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I am reading Lyubashevsky's paper [LPR10] about ideal lattices and R-LWE problem and I did not understand the following part:

"Using the canonical embedding also allows us to think of the distribution $D_r$ (for $r \in (R^+)^n$) over $H$ as a distribution over $K$. Strictly speaking, the distribution $D_r$ is not quite over $K$, but rather over the field $K_{\mathbb{R}} = K ⊗_{\mathbb{Q}}\mathbb{R}$, which, roughly speaking, is to $K$ as $\mathbb{R}$ is to $\mathbb{Q}$."

Can someone please explain this?

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The space $H$ is defined such that it is isomorphic to $\mathbb{R}^n$ for some $n$. Therefore, we can choose a basis $\{h_1,\ldots,h_n\}$ such that for every $h\in H$ there exist $x_1,\ldots,x_n\in\mathbb{R}$ such that $$h=x_1h_1+\cdots+x_nh_n.$$ So we think of elements of $H$ as linear combinations of a basis with coefficients in $\mathbb{R}$.

On the other hand, we defined a number field $K=\mathbb{Q}(\zeta)$. As a vector space, this is isomorphic to $\mathbb{Q}^n$ (this $n$ is the same $n$ from above, we simply construct $H$ that way). Choosing a basis $\{k_1,\ldots,k_n\}$, for every $k\in K$ we can find $y_1,\ldots,y_n\in\mathbb{Q}$ such that $$k=y_1k_1+\cdots+y_nk_n.$$ So we think of elements of $K$ as linear combinations of a basis with coefficients in $\mathbb{Q}$.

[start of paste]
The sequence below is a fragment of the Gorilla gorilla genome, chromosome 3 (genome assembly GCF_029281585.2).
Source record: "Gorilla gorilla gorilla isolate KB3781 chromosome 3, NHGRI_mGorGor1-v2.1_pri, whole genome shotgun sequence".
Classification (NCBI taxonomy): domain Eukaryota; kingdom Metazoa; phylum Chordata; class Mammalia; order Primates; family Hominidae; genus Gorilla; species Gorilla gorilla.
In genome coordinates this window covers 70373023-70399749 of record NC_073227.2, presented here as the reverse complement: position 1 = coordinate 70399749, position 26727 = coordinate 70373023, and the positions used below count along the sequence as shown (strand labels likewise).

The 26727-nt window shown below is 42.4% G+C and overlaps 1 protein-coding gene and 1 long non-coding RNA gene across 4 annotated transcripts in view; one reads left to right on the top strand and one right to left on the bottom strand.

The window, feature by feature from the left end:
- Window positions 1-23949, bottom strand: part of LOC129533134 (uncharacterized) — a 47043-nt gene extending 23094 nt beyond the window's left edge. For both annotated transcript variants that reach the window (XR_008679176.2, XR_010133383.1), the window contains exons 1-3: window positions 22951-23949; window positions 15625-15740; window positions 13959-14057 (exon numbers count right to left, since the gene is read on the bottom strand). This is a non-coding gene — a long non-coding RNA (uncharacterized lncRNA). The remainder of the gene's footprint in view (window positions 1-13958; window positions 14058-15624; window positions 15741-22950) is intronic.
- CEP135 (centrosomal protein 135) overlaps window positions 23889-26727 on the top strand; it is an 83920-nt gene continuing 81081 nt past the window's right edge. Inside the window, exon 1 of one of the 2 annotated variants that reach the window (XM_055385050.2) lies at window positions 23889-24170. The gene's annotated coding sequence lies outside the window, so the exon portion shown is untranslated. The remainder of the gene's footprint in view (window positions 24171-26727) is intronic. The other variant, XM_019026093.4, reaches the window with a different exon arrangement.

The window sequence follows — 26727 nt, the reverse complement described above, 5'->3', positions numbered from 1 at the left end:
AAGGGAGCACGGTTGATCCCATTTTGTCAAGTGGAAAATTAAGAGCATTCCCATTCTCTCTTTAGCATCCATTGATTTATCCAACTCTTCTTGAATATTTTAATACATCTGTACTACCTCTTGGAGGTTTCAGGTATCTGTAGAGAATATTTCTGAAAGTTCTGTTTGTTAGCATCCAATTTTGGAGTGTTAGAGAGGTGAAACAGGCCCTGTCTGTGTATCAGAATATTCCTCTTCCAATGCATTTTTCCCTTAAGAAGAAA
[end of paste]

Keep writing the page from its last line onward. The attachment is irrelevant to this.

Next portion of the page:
The distribution $D_r$ is defined on the space $H$, which has coefficients in $\mathbb{R}$. We could try and apply this to $K$, but the coefficients of $K$ are only in $\mathbb{Q}$. The statement you cite says that we apply $D_r$ to the space which has the same basis as $K$, but with coefficients in $\mathbb{R}$. This space is denoted $K\otimes_\mathbb{Q}\mathbb{R}$.

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